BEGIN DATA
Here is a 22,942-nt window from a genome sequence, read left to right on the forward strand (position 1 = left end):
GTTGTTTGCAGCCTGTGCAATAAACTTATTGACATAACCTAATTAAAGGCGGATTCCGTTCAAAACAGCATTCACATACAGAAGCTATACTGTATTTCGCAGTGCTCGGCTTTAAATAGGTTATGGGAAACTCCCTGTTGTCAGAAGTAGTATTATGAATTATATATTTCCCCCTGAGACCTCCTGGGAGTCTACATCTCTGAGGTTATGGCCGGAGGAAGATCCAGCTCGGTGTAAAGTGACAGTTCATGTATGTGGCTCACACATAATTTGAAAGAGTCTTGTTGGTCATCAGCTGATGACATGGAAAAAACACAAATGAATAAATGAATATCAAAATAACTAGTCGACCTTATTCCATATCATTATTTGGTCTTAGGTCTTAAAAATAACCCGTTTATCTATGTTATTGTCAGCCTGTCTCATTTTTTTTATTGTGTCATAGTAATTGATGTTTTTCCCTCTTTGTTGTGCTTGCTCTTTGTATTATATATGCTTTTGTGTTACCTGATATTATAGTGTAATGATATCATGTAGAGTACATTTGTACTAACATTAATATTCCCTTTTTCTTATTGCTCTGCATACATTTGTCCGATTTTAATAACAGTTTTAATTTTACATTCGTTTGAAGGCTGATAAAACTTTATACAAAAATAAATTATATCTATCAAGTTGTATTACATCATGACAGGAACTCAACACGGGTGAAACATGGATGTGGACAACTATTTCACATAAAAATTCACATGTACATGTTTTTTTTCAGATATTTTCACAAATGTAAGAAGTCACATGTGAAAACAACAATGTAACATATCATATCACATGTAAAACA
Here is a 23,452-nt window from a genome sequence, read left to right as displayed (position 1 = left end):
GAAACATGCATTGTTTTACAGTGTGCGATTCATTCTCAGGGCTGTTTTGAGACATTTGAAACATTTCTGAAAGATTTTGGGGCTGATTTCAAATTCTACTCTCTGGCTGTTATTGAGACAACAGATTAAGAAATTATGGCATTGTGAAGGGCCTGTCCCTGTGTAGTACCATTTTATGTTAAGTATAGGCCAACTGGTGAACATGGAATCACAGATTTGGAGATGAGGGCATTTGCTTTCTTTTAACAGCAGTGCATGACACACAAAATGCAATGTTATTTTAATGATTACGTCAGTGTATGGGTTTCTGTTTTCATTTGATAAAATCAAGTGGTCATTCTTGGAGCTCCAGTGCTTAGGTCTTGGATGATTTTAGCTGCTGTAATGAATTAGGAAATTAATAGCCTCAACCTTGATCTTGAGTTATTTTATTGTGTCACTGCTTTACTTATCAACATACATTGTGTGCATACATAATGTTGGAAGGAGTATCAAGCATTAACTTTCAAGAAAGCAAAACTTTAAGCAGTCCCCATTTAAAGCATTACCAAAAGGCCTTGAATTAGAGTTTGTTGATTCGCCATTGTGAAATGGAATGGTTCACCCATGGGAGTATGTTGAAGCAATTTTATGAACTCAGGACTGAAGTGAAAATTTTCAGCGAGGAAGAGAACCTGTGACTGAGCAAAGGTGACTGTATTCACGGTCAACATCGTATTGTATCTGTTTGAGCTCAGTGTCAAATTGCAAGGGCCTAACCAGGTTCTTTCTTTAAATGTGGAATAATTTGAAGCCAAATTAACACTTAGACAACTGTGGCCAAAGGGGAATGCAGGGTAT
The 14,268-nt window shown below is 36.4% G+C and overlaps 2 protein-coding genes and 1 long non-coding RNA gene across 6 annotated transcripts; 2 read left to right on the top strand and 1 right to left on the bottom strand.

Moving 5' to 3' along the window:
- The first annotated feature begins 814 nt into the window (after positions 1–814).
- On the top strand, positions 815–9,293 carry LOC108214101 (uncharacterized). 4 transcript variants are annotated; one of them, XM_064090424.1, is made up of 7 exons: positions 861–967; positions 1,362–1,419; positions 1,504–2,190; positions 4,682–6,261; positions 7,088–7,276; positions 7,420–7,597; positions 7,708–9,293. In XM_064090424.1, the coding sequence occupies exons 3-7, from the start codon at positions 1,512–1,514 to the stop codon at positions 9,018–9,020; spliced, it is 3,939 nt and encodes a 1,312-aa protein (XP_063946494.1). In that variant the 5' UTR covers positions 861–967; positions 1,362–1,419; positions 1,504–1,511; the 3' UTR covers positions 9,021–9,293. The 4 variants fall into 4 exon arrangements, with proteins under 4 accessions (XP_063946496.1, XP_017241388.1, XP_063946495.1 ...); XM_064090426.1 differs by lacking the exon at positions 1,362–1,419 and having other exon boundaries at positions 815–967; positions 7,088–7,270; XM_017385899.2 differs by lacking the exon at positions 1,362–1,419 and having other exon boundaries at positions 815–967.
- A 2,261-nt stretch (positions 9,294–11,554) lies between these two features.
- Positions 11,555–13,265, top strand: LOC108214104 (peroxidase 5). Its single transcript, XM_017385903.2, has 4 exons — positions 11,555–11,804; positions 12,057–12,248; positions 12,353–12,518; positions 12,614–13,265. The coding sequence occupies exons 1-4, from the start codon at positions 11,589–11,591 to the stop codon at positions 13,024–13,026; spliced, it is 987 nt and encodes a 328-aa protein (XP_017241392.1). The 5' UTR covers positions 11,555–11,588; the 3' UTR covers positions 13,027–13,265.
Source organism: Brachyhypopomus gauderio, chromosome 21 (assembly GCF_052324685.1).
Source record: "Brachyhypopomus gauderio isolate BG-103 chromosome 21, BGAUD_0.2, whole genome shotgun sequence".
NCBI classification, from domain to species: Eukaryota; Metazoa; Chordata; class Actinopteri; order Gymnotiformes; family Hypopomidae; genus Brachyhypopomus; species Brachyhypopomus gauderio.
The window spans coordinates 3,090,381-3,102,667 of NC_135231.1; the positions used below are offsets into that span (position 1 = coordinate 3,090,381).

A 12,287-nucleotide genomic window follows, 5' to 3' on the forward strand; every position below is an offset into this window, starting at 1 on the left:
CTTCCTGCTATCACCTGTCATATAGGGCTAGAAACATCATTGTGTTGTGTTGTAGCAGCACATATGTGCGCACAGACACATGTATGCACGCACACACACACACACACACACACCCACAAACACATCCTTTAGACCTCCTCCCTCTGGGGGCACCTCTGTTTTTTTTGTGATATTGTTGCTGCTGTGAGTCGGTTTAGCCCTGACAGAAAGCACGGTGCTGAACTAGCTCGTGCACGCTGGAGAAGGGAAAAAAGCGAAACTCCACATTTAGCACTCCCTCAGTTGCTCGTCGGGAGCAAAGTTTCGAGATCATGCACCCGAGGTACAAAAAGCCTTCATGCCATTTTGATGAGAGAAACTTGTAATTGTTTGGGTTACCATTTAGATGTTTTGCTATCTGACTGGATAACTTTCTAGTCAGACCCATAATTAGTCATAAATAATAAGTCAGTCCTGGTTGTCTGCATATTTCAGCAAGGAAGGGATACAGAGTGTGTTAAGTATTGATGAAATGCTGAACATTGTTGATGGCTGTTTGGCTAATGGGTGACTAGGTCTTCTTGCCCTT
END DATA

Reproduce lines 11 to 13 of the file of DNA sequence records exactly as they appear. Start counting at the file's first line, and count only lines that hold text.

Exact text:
Source organism: Brachyhypopomus gauderio, chromosome 21 (assembly GCF_052324685.1).
Source record: "Brachyhypopomus gauderio isolate BG-103 chromosome 21, BGAUD_0.2, whole genome shotgun sequence".
NCBI classification, from domain to species: Eukaryota; Metazoa; Chordata; class Actinopteri; order Gymnotiformes; family Hypopomidae; genus Brachyhypopomus; species Brachyhypopomus gauderio.